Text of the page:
Pursuing it first conference championship in 11 years, the Tulane baseball team has found a closer to match its sterling starting pitching.

If junior Corey Merrill keeps throwing the way he has in his last two relief appearances, the surging Green Wave (33-14, 11-5 American Athletic Conference) will be that much more dangerous down the stretch. Tulane, ranked 15th by D1Baseball.com, entertains Memphis (16-33, 7-11) this weekend at Turchin Stadium and is a half-game in front of East Carolina at the top of the standings with two series left.

The Wave put itself in that position without an ace out of the bullpen.

Enter Merrill, the opening day starter for the second consecutive year before a forearm injury sidetracked his season. After missing a month with what coach David Pierce termed a “dead arm,” he earned his second save in four days with a dominant two-inning stint against UNO on Tuesday night, striking out five of the seven batters he faced while making most of them look silly.

The movement on his pitches has never looked livelier.

“His stuff is so different than what you see out of a traditional type closer,” Pierce said. “He just doesn’t throw anything straight. His fastball is either a cutter or a slider, and he really commanded the curveball (against UNO).”

The Privateers, who had seven hits and several hard outs against Tulane starter J.P. France, could not touch Merrill. After flailing at third strikes, each batter returned to the dugout using hand motions to indicate how much the ball was dropping in the strike zone.

“Our guys didn’t have a chance,” Privateers coach Blake Dean said. “He had some really good stuff right there.”

Merrill’s performance was similar to his outing against South Florida on Saturday, when he struck out five in 3.1 innings while allowing only one hit. He already has equaled the save total of Patrick Duester, Tulane’s nominal closer for much of the year.

“The injury is long gone,” Merrill said. “I’ve forgotten about it now. The main thing is just getting back into that comfort zone on the mound again. It’s starting to come back a lot, and I’ll be ready whenever they call my name, whether that’s closing or starting.”

Pierce can afford to use Merrill out of the bullpen because the starting pitching has been terrific in his absence.

Emerson Gibbs, the new Friday starter, is 5-2 with a 2.57 ERA. Freshman Ross Massey (8-2, 1.81) is battling for the American Athletic Conference lead in victories and ERA. Senior Alex Massey, Ross’s older brother, has not allowed a run in his last two starts. France, the midweek starter, has beaten LSU and Southern Miss twice apiece, losing only once in nine starts.

“When you lose your Friday night starter for seven weeks, that really shifts everybody,” Pierce said. “I commend the way that everybody on the staff has taken on roles and allowed Gibbs to go to Friday nights, Ross has been outstanding, and for the last two weeks Alex has been great.”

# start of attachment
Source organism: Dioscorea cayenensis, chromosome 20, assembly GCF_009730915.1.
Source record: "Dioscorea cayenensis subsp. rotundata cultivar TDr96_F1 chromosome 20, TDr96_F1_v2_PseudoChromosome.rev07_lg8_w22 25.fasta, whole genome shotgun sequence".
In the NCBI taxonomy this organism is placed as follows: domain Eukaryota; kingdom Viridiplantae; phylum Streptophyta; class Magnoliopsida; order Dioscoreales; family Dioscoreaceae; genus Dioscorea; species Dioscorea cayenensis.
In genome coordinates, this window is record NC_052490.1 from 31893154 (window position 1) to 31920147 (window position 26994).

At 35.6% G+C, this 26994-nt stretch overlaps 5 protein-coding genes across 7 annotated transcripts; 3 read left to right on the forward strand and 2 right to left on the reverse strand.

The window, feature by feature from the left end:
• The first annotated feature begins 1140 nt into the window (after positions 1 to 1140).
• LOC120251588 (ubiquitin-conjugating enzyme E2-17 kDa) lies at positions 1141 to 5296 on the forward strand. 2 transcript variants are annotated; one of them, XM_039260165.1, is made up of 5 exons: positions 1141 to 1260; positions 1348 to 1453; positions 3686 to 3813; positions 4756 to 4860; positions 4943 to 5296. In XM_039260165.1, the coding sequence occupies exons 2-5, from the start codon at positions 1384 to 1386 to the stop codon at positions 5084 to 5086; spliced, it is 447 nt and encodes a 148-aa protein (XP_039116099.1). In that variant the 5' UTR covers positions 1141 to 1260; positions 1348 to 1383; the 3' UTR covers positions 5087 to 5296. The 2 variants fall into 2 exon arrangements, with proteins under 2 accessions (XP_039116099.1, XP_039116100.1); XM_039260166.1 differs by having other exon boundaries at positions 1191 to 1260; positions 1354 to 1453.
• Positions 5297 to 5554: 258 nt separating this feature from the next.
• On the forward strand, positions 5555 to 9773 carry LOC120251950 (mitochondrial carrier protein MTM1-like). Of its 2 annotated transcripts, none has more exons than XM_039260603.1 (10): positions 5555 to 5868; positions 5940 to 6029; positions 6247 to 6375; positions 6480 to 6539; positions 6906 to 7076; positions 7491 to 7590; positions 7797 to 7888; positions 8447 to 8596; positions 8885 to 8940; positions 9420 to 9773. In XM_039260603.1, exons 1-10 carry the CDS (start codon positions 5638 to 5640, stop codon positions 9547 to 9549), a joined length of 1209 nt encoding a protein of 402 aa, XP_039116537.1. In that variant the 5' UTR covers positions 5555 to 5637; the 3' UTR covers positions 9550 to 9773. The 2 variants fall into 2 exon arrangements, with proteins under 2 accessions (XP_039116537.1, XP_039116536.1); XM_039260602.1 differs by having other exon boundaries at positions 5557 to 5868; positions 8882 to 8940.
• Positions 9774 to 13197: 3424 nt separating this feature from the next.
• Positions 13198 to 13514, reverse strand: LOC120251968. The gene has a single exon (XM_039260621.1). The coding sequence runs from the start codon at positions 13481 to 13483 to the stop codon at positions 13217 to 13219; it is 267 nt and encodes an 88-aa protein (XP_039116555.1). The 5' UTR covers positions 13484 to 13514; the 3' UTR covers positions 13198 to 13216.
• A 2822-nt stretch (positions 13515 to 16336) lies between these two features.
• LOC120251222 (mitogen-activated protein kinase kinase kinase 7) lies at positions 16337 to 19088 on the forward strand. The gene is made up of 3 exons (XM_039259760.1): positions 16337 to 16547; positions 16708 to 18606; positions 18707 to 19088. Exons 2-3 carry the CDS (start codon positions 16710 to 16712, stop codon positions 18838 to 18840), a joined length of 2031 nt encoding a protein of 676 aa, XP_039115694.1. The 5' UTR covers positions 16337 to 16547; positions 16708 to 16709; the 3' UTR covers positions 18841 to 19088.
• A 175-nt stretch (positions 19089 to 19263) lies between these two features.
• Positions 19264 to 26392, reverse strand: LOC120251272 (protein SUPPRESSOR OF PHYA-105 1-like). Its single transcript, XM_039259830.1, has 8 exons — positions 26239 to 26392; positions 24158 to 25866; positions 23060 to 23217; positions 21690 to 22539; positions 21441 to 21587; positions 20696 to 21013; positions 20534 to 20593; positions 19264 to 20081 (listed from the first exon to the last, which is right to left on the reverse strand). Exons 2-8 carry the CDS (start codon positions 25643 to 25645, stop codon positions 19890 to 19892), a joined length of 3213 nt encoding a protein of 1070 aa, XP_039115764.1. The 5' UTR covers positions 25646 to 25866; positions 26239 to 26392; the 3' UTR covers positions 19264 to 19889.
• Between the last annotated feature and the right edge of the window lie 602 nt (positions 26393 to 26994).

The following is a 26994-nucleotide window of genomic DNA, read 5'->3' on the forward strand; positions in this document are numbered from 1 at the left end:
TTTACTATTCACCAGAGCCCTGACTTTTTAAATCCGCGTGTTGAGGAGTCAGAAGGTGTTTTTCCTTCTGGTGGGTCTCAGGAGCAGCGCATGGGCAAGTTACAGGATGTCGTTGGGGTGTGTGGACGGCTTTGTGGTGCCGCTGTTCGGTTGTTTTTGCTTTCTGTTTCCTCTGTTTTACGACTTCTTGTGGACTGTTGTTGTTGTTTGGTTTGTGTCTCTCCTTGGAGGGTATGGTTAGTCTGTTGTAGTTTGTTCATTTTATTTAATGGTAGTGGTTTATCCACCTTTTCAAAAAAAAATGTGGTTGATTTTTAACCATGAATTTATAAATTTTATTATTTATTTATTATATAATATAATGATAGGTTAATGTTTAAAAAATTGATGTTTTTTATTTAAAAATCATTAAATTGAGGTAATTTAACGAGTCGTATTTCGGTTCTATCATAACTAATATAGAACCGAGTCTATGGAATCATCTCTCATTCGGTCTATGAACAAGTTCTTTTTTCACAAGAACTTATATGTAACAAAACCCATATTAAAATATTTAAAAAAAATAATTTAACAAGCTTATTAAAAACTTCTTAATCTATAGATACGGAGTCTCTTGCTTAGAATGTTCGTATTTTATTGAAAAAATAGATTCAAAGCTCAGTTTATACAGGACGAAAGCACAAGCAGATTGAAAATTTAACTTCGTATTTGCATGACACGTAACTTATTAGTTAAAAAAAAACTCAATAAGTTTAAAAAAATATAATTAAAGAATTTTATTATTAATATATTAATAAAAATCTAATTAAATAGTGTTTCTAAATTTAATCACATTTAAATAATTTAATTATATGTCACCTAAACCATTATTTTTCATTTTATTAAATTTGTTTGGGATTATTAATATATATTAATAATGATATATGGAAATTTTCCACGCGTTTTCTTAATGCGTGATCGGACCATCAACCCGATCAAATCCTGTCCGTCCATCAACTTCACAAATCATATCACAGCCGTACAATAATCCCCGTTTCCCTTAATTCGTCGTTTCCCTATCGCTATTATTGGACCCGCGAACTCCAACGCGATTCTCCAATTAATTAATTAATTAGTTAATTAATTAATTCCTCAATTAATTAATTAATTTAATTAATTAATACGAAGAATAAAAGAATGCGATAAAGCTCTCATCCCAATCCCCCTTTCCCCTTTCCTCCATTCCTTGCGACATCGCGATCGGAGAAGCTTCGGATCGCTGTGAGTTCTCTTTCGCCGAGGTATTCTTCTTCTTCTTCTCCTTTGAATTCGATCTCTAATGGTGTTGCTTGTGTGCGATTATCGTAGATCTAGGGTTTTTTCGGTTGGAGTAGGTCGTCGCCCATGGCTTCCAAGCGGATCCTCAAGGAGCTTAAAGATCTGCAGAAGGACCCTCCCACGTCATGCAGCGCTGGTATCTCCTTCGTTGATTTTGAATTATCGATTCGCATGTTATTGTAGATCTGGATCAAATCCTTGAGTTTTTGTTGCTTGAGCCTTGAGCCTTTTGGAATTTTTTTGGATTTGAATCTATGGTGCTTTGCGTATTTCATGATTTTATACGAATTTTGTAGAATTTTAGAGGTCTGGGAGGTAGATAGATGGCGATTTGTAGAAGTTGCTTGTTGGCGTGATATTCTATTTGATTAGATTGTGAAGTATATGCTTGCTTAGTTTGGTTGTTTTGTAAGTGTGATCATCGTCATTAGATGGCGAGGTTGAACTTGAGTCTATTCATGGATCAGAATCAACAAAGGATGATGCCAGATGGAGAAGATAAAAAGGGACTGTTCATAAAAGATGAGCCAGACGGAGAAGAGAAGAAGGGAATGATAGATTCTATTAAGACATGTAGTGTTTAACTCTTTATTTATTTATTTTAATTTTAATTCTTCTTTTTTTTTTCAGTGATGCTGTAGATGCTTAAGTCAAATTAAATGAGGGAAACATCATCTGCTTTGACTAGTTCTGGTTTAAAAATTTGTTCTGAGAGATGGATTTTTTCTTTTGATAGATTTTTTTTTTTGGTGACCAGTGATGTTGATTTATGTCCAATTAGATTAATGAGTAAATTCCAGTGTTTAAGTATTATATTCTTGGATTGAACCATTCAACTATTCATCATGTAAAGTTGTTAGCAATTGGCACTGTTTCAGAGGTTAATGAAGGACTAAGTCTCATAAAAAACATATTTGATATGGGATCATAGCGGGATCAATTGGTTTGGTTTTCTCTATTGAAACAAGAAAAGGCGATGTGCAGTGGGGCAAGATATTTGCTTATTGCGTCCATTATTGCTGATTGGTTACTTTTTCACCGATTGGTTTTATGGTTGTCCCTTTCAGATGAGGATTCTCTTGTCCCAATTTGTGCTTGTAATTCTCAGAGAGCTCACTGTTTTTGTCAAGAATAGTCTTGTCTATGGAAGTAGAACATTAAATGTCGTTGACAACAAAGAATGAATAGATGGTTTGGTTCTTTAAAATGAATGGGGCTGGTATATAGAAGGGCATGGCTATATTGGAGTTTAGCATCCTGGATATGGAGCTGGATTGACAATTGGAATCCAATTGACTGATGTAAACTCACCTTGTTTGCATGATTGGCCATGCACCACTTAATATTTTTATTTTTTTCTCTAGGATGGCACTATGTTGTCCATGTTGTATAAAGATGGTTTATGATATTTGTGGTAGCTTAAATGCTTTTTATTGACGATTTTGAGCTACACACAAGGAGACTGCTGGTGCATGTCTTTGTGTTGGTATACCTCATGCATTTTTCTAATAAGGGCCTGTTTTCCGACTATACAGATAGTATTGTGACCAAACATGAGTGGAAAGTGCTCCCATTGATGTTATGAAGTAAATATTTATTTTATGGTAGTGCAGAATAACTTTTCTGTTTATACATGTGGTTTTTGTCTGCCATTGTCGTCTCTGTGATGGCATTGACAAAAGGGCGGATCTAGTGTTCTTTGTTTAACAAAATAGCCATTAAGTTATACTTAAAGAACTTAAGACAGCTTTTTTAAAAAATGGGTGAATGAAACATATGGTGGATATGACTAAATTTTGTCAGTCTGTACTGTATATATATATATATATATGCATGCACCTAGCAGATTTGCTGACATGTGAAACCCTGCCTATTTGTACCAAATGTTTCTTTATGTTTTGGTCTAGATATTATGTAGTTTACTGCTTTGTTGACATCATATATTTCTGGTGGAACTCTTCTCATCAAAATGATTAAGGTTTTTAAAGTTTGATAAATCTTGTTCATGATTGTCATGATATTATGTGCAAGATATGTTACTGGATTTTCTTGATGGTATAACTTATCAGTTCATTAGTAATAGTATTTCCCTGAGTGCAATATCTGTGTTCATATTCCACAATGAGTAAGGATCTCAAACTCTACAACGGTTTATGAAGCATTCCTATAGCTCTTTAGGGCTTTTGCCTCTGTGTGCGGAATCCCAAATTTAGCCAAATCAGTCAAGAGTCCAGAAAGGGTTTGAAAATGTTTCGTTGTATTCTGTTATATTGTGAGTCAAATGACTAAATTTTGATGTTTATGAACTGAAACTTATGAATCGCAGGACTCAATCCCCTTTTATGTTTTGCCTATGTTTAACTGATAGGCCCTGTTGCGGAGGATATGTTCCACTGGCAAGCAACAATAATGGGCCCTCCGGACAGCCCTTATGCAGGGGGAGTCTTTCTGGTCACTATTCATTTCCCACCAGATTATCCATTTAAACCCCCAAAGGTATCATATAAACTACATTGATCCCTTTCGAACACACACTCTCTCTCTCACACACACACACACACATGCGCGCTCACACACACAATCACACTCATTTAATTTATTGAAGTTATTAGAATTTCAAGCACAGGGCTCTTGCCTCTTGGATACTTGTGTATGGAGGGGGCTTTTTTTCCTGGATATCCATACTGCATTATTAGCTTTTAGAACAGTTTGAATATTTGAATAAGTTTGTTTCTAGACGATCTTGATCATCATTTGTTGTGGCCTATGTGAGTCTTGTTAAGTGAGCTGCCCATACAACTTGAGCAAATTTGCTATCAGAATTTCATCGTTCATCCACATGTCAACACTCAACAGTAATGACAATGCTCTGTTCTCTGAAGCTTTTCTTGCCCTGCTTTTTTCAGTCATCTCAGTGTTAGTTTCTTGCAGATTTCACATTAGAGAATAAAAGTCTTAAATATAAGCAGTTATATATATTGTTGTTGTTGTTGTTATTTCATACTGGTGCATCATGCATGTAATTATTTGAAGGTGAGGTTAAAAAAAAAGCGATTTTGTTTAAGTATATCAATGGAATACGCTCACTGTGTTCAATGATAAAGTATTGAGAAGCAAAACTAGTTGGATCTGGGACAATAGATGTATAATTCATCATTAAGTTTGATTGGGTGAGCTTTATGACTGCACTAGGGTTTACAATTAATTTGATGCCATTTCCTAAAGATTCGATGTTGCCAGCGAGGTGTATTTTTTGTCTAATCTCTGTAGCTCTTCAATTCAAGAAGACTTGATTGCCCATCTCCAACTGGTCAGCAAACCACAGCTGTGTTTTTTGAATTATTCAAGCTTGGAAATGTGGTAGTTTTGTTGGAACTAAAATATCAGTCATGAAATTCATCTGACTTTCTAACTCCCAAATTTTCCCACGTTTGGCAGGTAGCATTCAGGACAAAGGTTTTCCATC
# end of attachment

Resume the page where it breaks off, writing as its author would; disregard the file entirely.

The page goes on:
Merrill led the team with a 2.12 ERA last year and surrendered two or fewer runs in four of his five starts this season before getting hurt. Now that he is healthy, he is more valuable in the back end of a game than at the front end of the rotation.

Duester (4.78 ERA) has not allowed a run in nine of his last 11 appearances, but his 25 free passes (21 walks, four hit batters) in 26.1 innings keep everyone on the edge of their seats.

“If we weren’t pitching so well, we would immediately start working (Merrill) in a starting role,” Pierce said. “But because we have done a job on the front end, it’s a good fit for us. That’s our need right now.”

Obviously, the season has not gone as Merrill expected. He finished third in the AAC in ERA in 2015 and was a prime candidate for the league’s pitcher of the year as 2016 started.

That opportunity is long gone, but he would love to backload his accomplishments into May and June.

“We definitely have a shot to make a run at it for sure,” he said. “We knew that going into the season, and now the hitters are doing their job, the pitchers have picked up the slack and everything is working together.”

In his new role, Merrill is finishing what his teammates started.

“Coming out of the bullpen right now, he’s huge for us,” third baseman Hunter Hope said. “He’s still one of the best pitchers around.”

Lagniappe

Memphis is last in the AAC by a wide margin in ERA at 5.43, almost a run-and-a-half more than USF, the closest team. … The Tigers are second in stolen bases with 70 in 90 attempts, but Tulane has allowed only 14 stolen bases — less than half the total of anyone else in the AAC — thanks primarily to the rocket arm of catcher Jake Rogers. … Memphis has lost five of six conference series but has not been swept.